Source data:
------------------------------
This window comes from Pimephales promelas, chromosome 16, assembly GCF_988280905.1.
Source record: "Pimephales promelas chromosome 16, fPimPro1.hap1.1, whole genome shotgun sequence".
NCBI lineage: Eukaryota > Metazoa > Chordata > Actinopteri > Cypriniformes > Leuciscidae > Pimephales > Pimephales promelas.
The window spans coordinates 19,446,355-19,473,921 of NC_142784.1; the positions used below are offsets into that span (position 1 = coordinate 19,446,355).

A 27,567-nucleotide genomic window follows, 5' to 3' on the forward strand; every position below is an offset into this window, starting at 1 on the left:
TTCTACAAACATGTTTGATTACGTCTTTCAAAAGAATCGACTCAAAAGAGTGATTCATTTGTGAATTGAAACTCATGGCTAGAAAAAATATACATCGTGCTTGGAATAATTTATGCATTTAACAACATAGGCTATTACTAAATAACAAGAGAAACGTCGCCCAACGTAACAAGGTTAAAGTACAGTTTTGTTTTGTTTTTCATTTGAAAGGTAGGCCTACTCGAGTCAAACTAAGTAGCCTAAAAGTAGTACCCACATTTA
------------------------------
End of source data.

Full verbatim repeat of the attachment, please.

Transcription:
This window comes from Pimephales promelas, chromosome 16, assembly GCF_988280905.1.
Source record: "Pimephales promelas chromosome 16, fPimPro1.hap1.1, whole genome shotgun sequence".
NCBI lineage: Eukaryota > Metazoa > Chordata > Actinopteri > Cypriniformes > Leuciscidae > Pimephales > Pimephales promelas.
The window spans coordinates 19,446,355-19,473,921 of NC_142784.1; the positions used below are offsets into that span (position 1 = coordinate 19,446,355).

A 27,567-nucleotide genomic window follows, 5' to 3' on the forward strand; every position below is an offset into this window, starting at 1 on the left:
TTCTACAAACATGTTTGATTACGTCTTTCAAAAGAATCGACTCAAAAGAGTGATTCATTTGTGAATTGAAACTCATGGCTAGAAAAAATATACATCGTGCTTGGAATAATTTATGCATTTAACAACATAGGCTATTACTAAATAACAAGAGAAACGTCGCCCAACGTAACAAGGTTAAAGTACAGTTTTGTTTTGTTTTTCATTTGAAAGGTAGGCCTACTCGAGTCAAACTAAGTAGCCTAAAAGTAGTACCCACATTTA